Merkel says Germany not seeking 'hegemony' in EU

German Chancellor Angela Merkel on Monday rejected the idea that her country was seeking "hegemony" in the European Union, and pledged to seek consensus with close partners.

Merkel said Germany always sought to make joint decisions with France and the other members of the 27-nation bloc.

"Germany has a ... sometimes complicated role because we are the largest economy -- we are not the richest, but we are the largest," Merkel said at a book presentation with Polish Prime Minister Donald Tusk.

She stressed that "therefore Germany will only act together with the others -- hegemony is totally foreign to me."

Merkel said Europe needed even closer cooperation to succeed amid tough global competition and to avoid decline, pointing to her personal experience growing up in the former communist East Germany.

"Look, I've experienced the collapse of a country, the GDR," she said, referring to the German Democratic Republic. "The economic system failed under the aegis of the Soviet Union.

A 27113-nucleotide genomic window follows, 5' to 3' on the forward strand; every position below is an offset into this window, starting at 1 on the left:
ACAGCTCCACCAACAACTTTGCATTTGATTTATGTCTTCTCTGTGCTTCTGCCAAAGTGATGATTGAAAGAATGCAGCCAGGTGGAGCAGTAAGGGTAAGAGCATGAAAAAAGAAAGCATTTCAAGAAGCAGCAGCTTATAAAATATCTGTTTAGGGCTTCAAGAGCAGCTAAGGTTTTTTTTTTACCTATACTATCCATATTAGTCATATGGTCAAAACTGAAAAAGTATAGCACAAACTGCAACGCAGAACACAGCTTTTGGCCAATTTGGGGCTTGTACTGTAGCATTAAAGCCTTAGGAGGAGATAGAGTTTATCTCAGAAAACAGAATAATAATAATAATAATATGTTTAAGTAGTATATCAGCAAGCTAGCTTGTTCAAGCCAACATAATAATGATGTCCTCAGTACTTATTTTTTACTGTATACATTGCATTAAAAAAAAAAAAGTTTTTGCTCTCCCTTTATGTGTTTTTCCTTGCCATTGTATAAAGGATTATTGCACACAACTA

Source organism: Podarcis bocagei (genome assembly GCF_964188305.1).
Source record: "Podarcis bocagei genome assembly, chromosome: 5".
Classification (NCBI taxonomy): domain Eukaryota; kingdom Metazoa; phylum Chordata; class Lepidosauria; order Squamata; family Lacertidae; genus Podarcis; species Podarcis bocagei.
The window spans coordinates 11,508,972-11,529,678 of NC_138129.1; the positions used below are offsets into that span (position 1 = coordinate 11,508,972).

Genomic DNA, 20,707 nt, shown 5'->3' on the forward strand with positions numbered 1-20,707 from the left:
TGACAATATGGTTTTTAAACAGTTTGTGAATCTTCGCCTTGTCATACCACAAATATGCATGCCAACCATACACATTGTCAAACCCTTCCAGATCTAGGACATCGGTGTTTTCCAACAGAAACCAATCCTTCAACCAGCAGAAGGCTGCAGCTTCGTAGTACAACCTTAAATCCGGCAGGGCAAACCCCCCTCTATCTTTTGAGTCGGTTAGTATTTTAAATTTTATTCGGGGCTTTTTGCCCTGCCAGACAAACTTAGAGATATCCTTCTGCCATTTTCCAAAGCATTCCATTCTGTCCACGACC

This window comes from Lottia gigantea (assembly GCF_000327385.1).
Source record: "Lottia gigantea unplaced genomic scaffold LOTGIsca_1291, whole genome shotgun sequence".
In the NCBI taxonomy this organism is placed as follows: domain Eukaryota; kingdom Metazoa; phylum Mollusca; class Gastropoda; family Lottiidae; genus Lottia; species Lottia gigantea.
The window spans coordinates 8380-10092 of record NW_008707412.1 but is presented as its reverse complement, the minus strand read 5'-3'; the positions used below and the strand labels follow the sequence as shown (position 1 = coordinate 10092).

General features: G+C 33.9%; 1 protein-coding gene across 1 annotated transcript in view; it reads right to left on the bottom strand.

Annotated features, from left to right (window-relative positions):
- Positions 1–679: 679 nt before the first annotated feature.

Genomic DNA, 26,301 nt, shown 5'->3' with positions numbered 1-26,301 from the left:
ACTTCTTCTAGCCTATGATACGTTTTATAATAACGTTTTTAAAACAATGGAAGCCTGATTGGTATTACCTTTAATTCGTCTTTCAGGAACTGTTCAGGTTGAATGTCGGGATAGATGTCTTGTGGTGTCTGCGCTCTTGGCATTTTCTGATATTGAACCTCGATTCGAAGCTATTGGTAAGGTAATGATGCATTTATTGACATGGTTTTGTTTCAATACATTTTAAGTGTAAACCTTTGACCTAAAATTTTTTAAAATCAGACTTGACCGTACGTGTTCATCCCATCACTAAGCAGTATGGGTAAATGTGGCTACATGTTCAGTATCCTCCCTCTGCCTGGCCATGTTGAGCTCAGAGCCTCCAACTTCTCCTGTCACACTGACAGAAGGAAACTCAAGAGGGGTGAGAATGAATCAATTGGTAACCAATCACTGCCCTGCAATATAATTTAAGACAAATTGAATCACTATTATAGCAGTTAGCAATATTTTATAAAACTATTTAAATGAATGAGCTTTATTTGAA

"What I really don't want is to look on, eyes open, as Europe as a whole slips back. I would find that absurd, we have all the skills in our hands."

Angry protesters on the streets of debt-mired eurozone countries such as Greece, Cyprus and Portugal argue that Merkel is imposing austerity-driven prescriptions against the crisis that are choking off economic growth and killing jobs.

She has called for closer European integration as an answer to the debt turmoil with stepped-up checks on fiscal discipline.